Have you ever had a mentor in your life that you can truly attest to having shaped the course of your time on Earth? If you do, you are lucky. Finding a true mentor that takes time to know you and your goals is no small feat. It is something to be treasured and nurtured with great care. If you do find one of these rare gems in your travels, hold on to them with trust and a grateful attitude that is sure to foster a positive relationship.
A mentor that I met during my undergraduate years in Vermont fits this narrative. I met her during my first year as an undergraduate, back when I was a lost puppy in a rigorous academic world that I needed to adjust to. She was a veterinarian and one of my professors. She had done a lot of conservation work and also maintained involvement in primary care, both of which are activities that I want to maintain throughout my career. She was a great teacher, had a killer sense of humor, brimmed with the confidence of an inspiring leader, yet maintained an aura of modesty. For me, she embodied many qualities that I wanted to have as a veterinarian in order to someday effectively mentor the next generation. She helped me navigate my academic struggles and did not yield to my complaints or days when every part of my mind was looking for a way to make school easier and escape what I knew I had to do to get into vet school. She pushed me. She did not let me settle for getting Bs in my classes; she pushed me to get As and act like there was no other way to go through school. It was not a mean way of teaching, and she was not pushing me into unrealistic places. She knew I could do it and was simply asking me to ask more of myself, be happy, and enjoy my studies while simultaneously enjoying life outside of school.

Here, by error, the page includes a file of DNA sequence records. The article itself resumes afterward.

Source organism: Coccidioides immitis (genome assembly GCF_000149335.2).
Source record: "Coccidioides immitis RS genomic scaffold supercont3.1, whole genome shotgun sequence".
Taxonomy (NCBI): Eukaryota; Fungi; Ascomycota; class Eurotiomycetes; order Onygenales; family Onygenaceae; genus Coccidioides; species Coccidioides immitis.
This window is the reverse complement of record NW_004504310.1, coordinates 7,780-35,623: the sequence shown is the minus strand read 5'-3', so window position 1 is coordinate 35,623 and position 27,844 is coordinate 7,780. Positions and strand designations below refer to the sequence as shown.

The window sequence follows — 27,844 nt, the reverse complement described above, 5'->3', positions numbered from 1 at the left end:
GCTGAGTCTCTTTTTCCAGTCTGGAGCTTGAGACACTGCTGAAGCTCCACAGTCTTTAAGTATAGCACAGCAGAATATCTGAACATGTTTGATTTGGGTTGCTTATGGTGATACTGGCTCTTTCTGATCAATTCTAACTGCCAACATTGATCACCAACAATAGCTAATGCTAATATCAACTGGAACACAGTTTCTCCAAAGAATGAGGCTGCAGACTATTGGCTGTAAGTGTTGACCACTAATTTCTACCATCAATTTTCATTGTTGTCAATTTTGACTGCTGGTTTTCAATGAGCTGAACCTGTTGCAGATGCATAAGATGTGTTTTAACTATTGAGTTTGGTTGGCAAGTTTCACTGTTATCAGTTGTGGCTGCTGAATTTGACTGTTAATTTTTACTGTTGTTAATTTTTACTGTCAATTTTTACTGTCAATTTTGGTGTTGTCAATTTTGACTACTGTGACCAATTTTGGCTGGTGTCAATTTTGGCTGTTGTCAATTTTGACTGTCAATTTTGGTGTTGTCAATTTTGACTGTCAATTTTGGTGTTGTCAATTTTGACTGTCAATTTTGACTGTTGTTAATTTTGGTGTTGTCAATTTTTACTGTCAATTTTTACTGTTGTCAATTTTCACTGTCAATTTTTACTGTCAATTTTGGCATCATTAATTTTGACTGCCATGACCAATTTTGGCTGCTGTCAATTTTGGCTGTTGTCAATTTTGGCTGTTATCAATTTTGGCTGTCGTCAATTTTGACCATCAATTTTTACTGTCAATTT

Fast forward to my third year of veterinary school, on the eve of starting our clinical rotations, and I know that she was right all along. I am so glad that I did not compromise just because I was having difficult times in school. I am so thankful that she did not allow me seriously consider changing my academic path away from a pre-professional curriculum. Trust me, there were some dark days during General Chemistry when I really wanted to!
We have an upcoming ceremony when third-year students are presented with their white coats before we enter our clinical rotations. Each student gets to pick who presents them with their coat. Of course, my number one choice was my advisor from undergraduate days. I was a little worried that she may not be able to fit in the drive to Cornell with her busy schedule, but she happily obliged and will make the trip to her alma mater. I cannot think of a better way to symbolize leaving my years of traditional academic study behind and moving on to the future of clinical study.